The TAUNY Center has announced the new exhibit “Wool and Water” will open to the public on Wednesday, September 8th. The “Wool and Water” project by scientist Michale Glennon (Ray Brook, NY) is a data art project that blends fiber art with scientific data to create visual representations of changing water quality conditions in the Adirondacks. [Read more…] about Fiber Arts ‘Wool and Water’ Exhibit Opens In Canton
The New York State Department of Environmental Conservation (DEC) and Adirondack Land Trust have announced the addition of 250 acres to the Forest Preserve on Moxham Mountain between Minerva, Essex County and North Creek, Warren County.
The acquisition will increase public access to the south side of Moxham Mountain for hiking and rock climbing. [Read more…] about 250 Acres Added to Forest Preserve at Moxham Mountain
It’s back to school time in New York State. One of the things that always happens at this time is reports about school district enrollments year-over-year in a particular area. These stories are useful and interesting, but they usually lack context.
With the beginning of the release of 2020 US Census data in August, Protect the Adirondacks is starting an update of its study The Adirondack Park and Rural America: Economic and Population Trends 1970-2010. The 2020 US Census will enable us to look at a 50-year trend line. [Read more…] about Majority of NYS School Districts See Enrollment Declines 2010-2020
In 1719, Étienne [Stephen] De Lancey built his house on a site at 54 Pearl Street on the corner of Broad Street which had been given to him by his father-in-law Stephanus van Cortlandt, New York’s Mayor. The small yellow bricks used in its construction were imported from the Dutch Republic.
In 1762, his heirs sold the property to Samuel Fraunces who converted the home into a tavern, first named the Queen’s Head and later known as Fraunces Tavern. [Read more…] about Rise and Fall of Benjamin Franklin’s Glass Armonica
The Frick Collection has announced what the museum is calling the largest and most significant gift of drawings and pastels in its history, thanks to the generosity of Elizabeth “Betty” and Jean-Marie Eveillard.
Over the past forty-five years, the Eveillards have assembled an outstanding collection of European works on paper, ranging in date from the end of the fifteenth century to the twentieth century and representing artists working in France, Britain, Italy, Spain, and the Netherlands. acquisitions. [Read more…] about Frick Announces Major Gift of Drawings and Pastels
The shortnose sturgeon was the first fish listed as endangered with enactment of the 1973 Endangered Species Act.
A second population study in the 1990s indicated a substantial increase in the spawning population from the 1970s. [Read more…] about Shortnose Sturgeon: New Population Study Underway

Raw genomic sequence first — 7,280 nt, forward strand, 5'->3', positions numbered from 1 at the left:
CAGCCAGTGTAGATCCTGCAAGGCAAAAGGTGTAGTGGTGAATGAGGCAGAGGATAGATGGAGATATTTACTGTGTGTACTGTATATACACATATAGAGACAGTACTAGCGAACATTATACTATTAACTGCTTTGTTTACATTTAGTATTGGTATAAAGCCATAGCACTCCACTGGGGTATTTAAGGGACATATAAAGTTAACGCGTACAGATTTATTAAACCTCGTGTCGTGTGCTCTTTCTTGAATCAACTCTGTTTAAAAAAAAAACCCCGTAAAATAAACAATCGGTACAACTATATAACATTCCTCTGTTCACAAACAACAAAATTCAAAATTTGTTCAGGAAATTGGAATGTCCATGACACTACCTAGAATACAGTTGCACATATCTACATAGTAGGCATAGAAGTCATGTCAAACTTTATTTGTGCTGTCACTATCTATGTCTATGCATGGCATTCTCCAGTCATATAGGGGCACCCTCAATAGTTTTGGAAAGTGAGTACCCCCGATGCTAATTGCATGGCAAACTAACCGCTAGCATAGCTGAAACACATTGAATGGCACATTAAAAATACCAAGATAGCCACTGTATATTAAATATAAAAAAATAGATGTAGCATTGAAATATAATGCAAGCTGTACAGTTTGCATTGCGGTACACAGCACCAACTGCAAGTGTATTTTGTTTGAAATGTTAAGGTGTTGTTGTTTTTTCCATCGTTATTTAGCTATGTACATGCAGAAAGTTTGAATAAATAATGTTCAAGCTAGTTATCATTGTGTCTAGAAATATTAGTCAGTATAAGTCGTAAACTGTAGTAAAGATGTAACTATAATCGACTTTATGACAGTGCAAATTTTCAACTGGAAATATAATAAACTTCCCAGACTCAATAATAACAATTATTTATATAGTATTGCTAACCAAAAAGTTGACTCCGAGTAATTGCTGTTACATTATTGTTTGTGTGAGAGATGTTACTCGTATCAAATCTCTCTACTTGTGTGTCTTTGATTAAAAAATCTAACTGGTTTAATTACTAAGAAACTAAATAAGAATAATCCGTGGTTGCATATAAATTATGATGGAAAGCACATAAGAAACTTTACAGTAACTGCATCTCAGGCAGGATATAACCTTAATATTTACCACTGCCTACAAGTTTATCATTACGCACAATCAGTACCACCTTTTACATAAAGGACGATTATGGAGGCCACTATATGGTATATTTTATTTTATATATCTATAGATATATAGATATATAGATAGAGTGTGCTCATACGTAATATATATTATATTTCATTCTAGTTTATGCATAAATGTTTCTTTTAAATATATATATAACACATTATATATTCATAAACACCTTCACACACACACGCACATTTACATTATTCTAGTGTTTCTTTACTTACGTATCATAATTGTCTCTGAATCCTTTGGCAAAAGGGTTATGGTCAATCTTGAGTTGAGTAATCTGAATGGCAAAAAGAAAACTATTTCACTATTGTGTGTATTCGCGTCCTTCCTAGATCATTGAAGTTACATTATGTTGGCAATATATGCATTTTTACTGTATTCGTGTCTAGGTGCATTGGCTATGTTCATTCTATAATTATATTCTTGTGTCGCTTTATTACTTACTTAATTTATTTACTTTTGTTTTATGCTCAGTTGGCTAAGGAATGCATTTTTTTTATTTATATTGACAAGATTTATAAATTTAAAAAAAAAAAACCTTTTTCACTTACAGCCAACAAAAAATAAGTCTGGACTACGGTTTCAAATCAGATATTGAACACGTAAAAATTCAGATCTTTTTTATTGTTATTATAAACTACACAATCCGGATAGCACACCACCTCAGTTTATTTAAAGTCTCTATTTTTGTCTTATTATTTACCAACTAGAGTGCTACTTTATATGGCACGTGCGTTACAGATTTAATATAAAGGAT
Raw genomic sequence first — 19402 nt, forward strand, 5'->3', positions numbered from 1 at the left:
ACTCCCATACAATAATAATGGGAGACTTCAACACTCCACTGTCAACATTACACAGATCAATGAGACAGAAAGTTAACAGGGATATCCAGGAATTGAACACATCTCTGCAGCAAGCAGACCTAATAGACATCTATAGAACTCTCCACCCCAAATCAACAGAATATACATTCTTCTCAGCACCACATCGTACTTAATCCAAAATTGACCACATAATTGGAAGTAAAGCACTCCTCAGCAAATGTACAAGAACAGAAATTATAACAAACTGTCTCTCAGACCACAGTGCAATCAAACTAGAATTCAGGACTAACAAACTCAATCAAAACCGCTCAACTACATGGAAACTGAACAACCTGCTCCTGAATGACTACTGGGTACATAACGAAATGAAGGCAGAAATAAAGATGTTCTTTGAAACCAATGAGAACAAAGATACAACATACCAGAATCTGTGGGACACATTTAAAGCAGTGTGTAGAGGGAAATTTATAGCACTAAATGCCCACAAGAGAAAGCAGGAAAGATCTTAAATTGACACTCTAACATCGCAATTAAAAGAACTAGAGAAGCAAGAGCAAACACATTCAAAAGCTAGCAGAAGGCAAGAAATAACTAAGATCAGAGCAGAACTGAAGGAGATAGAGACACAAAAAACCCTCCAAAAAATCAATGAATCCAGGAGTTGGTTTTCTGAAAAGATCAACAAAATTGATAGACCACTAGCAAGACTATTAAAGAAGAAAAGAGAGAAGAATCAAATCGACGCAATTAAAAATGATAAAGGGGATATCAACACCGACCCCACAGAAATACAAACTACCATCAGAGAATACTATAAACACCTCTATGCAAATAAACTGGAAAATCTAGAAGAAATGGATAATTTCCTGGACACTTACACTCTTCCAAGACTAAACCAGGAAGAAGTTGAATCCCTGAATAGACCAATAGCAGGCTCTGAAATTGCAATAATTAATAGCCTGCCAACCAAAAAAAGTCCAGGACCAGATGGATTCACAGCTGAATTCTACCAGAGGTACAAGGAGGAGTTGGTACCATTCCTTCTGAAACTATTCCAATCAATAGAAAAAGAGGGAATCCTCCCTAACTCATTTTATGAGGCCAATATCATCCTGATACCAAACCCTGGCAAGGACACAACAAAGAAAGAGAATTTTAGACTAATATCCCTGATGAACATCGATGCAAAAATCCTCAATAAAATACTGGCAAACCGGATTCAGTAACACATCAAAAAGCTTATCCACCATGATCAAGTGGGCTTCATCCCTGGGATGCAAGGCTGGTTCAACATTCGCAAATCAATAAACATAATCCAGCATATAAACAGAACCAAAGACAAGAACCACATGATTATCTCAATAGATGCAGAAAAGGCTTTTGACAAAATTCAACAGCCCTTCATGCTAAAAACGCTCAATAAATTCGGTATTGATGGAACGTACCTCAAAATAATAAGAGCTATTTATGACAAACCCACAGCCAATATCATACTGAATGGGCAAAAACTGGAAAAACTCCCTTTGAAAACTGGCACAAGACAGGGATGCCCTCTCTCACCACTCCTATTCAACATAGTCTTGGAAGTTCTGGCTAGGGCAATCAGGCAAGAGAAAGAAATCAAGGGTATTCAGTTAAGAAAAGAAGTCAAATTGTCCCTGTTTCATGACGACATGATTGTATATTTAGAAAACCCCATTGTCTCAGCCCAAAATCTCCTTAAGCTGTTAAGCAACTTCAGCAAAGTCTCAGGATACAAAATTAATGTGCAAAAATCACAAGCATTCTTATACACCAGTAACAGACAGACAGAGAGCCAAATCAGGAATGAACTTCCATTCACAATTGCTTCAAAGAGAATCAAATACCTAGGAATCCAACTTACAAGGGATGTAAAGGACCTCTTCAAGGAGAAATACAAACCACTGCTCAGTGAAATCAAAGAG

New York State Parks is partnering with the Open Space Institute and the Town and Village of New Paltz to improve a 3.5-mile section of the Wallkill Valley Rail Trail, a key link in the Empire State Trail in Ulster County. [Read more…] about Hudson Valley’s Wallkill Valley Rail Trail Improvements Coming
Grounds and parking at Washington’s Headquarters State Historic Site in Newburgh, Orange County, are now more fully accessible to all visitors. [Read more…] about Accessibility Enhanced at Washington’s Headquarters State Historic Site
The grackle appeared early last spring, the day before I put the feeder away (so as not to tempt the bears who would soon be awakening from their winter dens). In the dim light of a cloudy day, this avian visitor seemed at first to be just another blackbird, on the larger side, perhaps, and with a longer than usual tail. When I peered at him through the binoculars, however, his head and neck shimmered with iridescent blues and purples, and there seemed to be a greenish tinge to his wings. [Read more…] about Common Grackles: Shifting and Shimmering Feathers
John Brown has often come down to us as a lone nut, bent on an suicidal mission, but this is far from the truth.
Brown was part of a larger movement to free slaves that grew with passage of the Fugitive Slave Act of 1850 (which required the return of escaped slaves to their masters with all its potential for torture and death at their hands) and the large Underground Railroad movement.
It’s little understood that Brown was intimate with northern politicians, industrialists, ministers, and folks from all walks of life, including the leading intellectuals of the era – the Transcendentalists. [Read more…] about The Last Days of John Brown: The Secret Six